In case I haven’t mentioned how much fun unschooling Max has become, let me rave about it right here right now. Case in point: The Great Backyard Bird Hunt from February 16th-19th is a “textbook” example of how we learn about and explore our world (which, by the way, should be the purpose of education). Here is the official description:
What mid-winter activity is fun, easy, free, and helps bird conservation? What can parents and teachers do with children that connects them to a whole new world of natural wonders? This February, the tenth annual Great Backyard Bird Count (GBBC), sponsored by the Cornell Lab of Ornithology and National Audubon Society, will give everyone a chance to discover the birds in their neighborhood and “Count for the Record.”
During February 16–19, 2007, people of all ages, from beginners to experts, are invited to join this event which spans all of the United States and Canada. Participants can take part wherever they are – at home, in schoolyards, at local parks or wildlife refuges. Observers simply count the highest number of each species they see during an outing or a sitting, and enter their tally on the Great Backyard Bird Count web site at www.birdsource.org/gbbc.
Visitors to the web site can also compare their sightings with results from other participants, as checklists pour in from throughout the U.S. and Canada. Together, these counts offer a real-time snapshot of the numbers and kinds of birds that people are finding, from Boreal Chickadees in Alaska to Anhingas in Florida.
“The Great Backyard Bird Count is a community celebration of birds, birding, and nature,” said Janis Dickinson, director of Citizen Science at the Cornell Lab of Ornithology. “We often fail to notice how rich our surroundings are, but counting birds, even for just 15 minutes, is not only educational—it can provide a lasting source of enjoyment, turning a daily walk into a treasure hunt.”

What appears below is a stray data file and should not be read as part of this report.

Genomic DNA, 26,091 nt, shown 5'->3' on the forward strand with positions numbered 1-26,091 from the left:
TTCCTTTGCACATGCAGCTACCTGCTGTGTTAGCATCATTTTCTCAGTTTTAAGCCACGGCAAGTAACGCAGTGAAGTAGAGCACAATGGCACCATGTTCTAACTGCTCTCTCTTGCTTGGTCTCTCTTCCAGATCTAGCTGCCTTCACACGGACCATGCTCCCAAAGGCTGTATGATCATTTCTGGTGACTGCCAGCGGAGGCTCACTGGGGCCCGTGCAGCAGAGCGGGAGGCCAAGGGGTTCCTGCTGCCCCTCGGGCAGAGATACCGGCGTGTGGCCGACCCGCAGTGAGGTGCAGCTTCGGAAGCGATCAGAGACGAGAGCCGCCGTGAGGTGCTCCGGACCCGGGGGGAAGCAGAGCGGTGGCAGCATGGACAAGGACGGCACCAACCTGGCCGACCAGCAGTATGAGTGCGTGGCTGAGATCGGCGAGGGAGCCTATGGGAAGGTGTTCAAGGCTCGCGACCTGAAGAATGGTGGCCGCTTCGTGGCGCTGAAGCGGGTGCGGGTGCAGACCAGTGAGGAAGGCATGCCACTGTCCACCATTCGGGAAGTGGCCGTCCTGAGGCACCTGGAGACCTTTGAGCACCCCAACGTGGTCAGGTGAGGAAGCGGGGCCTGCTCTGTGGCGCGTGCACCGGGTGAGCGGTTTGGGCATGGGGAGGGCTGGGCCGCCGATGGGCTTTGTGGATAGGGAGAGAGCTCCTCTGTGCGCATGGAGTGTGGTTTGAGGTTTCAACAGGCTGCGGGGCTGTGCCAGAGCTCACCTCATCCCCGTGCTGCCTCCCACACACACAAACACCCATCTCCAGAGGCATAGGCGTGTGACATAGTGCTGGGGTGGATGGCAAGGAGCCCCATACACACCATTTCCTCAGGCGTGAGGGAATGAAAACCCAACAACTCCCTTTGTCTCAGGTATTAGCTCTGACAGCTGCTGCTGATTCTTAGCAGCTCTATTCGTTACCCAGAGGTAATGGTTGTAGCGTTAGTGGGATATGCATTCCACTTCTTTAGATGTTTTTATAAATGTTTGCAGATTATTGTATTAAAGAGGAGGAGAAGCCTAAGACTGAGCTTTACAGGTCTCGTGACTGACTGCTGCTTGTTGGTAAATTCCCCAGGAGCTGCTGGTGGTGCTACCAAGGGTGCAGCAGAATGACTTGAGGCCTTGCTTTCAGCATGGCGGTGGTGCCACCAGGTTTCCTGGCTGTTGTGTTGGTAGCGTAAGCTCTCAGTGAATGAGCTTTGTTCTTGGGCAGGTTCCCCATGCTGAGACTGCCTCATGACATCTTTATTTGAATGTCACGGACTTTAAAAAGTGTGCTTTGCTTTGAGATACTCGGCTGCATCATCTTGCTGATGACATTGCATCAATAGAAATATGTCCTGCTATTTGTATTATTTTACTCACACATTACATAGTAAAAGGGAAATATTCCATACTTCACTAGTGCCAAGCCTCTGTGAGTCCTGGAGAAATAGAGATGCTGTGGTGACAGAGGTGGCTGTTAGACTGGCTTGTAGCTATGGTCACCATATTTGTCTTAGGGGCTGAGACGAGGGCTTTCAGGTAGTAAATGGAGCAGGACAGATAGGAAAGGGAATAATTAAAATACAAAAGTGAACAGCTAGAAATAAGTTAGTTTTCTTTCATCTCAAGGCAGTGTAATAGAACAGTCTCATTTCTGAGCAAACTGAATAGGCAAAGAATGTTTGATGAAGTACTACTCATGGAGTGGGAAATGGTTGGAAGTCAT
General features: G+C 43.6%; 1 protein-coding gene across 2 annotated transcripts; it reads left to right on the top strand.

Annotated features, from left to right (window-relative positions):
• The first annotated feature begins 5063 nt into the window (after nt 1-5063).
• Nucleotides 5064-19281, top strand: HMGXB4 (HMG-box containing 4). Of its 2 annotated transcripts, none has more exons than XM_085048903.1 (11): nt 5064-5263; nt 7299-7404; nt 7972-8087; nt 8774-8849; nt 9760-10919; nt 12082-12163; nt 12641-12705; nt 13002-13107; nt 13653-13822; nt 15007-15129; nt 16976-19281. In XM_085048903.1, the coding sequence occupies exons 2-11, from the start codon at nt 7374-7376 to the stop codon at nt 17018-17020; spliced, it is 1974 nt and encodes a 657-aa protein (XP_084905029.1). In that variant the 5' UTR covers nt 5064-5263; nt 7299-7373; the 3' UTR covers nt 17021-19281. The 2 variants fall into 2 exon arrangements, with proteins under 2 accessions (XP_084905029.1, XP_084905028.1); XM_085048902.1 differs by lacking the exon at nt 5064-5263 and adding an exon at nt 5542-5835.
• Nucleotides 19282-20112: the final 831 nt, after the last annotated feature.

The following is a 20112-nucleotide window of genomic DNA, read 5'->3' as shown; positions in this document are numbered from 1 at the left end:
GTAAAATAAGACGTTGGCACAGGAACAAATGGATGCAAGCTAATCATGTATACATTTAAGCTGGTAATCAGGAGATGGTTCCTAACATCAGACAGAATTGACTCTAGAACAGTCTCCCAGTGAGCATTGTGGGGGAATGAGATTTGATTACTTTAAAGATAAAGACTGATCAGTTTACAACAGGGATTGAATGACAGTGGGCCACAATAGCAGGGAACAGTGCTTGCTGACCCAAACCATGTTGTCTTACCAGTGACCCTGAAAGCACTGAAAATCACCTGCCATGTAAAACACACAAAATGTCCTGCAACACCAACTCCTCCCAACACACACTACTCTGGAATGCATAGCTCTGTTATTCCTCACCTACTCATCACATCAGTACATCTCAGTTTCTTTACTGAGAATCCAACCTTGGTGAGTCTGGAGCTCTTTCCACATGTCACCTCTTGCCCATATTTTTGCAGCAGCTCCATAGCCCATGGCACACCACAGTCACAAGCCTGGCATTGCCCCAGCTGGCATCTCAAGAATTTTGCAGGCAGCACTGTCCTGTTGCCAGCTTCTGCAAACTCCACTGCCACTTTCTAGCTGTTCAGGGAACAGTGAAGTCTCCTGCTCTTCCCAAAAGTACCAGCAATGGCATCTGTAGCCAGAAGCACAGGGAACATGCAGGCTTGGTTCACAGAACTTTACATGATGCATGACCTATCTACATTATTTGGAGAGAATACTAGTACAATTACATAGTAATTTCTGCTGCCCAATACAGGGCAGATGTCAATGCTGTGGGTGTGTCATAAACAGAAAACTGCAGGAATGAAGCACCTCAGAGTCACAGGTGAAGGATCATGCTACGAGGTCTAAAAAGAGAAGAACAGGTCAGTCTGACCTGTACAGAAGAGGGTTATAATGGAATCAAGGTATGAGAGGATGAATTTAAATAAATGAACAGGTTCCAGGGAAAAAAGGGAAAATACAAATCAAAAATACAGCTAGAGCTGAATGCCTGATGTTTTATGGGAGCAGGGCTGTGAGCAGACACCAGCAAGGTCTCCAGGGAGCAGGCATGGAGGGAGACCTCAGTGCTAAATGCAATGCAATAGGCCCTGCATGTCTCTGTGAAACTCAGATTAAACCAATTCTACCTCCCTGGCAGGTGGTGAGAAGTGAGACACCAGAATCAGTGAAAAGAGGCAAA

“We are encouraging people to go outside and count birds for the first time this year,” said Paul Green, Audubon’s director of Citizen Science. “By submitting their counts online, birdwatchers can quickly see how the dots they put on the map form new patterns that tell new stories about the birds that share the world in which we live, including our own backyards and parks.”
Instead of grades, Max and I will win a prize if our bird count results or photos are truly noteworthy. In the meantime, we will learn about ecology and the wonderful world of nature by venturing outdoors and noting the birds we observe in our homemade, handy-dandy Nature Journal. We will make and use tools, like binoculars, suited to the enterprise. We will also learn how to identify different types of birds based on comparison of photos and descriptions. But the greatest reward is the opportunity to participate in a national event that educates us firsthand about the wildlife in our area.